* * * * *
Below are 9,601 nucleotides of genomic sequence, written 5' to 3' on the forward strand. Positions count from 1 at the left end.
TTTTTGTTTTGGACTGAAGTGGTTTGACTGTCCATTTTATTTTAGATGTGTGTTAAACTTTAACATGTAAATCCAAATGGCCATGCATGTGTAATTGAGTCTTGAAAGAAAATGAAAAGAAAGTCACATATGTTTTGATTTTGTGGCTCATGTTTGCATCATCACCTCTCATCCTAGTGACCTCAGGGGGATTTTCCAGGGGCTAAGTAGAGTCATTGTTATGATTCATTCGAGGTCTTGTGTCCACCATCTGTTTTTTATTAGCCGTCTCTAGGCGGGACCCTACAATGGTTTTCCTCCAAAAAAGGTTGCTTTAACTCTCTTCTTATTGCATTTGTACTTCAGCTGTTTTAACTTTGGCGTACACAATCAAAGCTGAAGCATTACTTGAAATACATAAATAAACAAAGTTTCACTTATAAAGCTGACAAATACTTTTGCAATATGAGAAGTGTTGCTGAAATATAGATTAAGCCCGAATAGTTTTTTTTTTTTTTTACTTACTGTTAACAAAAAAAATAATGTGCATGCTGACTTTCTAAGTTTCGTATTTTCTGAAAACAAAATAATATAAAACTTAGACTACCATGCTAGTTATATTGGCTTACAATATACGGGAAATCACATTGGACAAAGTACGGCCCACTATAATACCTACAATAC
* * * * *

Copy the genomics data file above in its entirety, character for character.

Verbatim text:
Below are 9,601 nucleotides of genomic sequence, written 5' to 3' on the forward strand. Positions count from 1 at the left end.
TTTTTGTTTTGGACTGAAGTGGTTTGACTGTCCATTTTATTTTAGATGTGTGTTAAACTTTAACATGTAAATCCAAATGGCCATGCATGTGTAATTGAGTCTTGAAAGAAAATGAAAAGAAAGTCACATATGTTTTGATTTTGTGGCTCATGTTTGCATCATCACCTCTCATCCTAGTGACCTCAGGGGGATTTTCCAGGGGCTAAGTAGAGTCATTGTTATGATTCATTCGAGGTCTTGTGTCCACCATCTGTTTTTTATTAGCCGTCTCTAGGCGGGACCCTACAATGGTTTTCCTCCAAAAAAGGTTGCTTTAACTCTCTTCTTATTGCATTTGTACTTCAGCTGTTTTAACTTTGGCGTACACAATCAAAGCTGAAGCATTACTTGAAATACATAAATAAACAAAGTTTCACTTATAAAGCTGACAAATACTTTTGCAATATGAGAAGTGTTGCTGAAATATAGATTAAGCCCGAATAGTTTTTTTTTTTTTTTACTTACTGTTAACAAAAAAAATAATGTGCATGCTGACTTTCTAAGTTTCGTATTTTCTGAAAACAAAATAATATAAAACTTAGACTACCATGCTAGTTATATTGGCTTACAATATACGGGAAATCACATTGGACAAAGTACGGCCCACTATAATACCTACAATAC